Movie file-sharing suit dropped

It was announced that the company suing thousands of BitTorrent movie downloaders  under a profit making litigation scheme has dismissed thousands of alleged downloaders from suit, including those who downloaded The Hurt Locker. The makers of The Hurt Locker have now announced a cease-fire in the BitTorrent cases, together with the alleged sharers of Call Of The Wild, Familiar Strangers, The Casino Job and several other films.

The lawsuits were brought by law firm Dunlap, Grubb & Weaver, aka the U.S. Copyright Group (USCG), who apparently decided to drop all of the John Doe defendants whose details were given out by their ISPs. Although the reasons for this decision are unclear, it appears that it may be based upon a lack of jurisdiction over the defendants based upon recent developments in other copyright infringement cases.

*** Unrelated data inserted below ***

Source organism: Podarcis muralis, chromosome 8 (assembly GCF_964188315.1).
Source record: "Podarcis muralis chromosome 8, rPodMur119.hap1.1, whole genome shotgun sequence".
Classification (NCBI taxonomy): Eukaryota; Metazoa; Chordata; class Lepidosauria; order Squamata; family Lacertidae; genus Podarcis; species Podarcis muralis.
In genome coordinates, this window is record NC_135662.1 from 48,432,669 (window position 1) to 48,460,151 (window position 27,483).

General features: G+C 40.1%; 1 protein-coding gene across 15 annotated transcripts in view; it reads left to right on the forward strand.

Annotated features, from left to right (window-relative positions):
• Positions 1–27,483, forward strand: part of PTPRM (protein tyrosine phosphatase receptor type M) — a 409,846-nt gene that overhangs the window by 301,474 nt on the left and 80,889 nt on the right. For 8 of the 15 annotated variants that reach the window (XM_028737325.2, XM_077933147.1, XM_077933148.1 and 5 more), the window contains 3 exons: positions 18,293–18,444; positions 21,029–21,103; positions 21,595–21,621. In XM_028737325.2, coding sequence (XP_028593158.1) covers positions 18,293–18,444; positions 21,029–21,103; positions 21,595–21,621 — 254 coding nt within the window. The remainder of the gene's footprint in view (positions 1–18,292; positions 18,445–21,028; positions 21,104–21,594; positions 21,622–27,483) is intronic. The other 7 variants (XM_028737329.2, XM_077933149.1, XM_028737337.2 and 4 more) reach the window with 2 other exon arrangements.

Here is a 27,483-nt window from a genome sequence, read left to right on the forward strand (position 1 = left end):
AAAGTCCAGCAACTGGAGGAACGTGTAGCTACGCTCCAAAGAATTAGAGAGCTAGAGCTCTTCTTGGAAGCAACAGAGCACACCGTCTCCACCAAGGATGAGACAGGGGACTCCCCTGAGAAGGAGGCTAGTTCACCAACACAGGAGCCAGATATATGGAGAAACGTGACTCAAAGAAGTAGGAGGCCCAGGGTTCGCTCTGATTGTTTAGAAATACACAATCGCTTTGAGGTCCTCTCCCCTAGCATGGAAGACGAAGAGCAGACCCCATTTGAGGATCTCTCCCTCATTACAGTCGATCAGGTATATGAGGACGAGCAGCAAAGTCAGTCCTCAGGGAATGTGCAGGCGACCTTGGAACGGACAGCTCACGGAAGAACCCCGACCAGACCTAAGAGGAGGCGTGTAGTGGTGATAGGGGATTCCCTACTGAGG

Recently, courts have ruled against class-action copyright lawsuits in other cases for improperly joining defendants and filing cases outside of defendants’ jurisdictions. This is in keeping with earlier cases in which USCG dropped thousands of cases against alleged file-sharers of the movie Far Cry over jurisdictional issues.

“This is a huge victory to our clients and the thousands of defendants, and no doubt we will be sending letters of congratulations to our clients in these cases in the coming days,” Texas lawyer Robert Cashman, who represents several defendants, said in a response to the good news.

Although USCG has dropped the case against nearly 10,000 defendants, the cases were dismissed without prejudice, which means they can be refiled suit against the defendants again. A copy of the motion can be found here: copyright_infringement_suit_movie_dropped

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